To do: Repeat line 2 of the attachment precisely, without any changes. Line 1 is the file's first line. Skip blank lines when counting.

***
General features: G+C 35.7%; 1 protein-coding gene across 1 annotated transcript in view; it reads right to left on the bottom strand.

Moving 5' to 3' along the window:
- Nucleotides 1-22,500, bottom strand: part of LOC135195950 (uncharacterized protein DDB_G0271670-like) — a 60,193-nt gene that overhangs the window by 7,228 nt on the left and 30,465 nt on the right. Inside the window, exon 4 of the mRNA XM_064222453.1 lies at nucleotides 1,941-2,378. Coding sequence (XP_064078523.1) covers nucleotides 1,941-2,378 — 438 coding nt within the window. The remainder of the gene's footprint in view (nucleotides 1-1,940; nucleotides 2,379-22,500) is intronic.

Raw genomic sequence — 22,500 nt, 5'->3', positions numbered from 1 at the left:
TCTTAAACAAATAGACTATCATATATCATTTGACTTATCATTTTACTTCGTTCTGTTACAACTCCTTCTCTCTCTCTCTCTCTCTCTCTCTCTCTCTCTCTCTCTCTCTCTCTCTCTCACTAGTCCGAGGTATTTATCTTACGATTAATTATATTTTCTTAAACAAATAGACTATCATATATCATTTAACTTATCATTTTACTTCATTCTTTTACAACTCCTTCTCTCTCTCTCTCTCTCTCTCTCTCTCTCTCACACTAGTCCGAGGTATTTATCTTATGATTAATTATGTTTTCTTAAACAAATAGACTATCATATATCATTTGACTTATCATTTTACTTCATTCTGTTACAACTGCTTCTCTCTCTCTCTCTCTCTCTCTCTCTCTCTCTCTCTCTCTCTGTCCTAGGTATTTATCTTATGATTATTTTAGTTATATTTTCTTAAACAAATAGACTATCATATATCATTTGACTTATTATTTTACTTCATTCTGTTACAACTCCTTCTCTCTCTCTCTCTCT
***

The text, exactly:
Moving 5' to 3' along the window: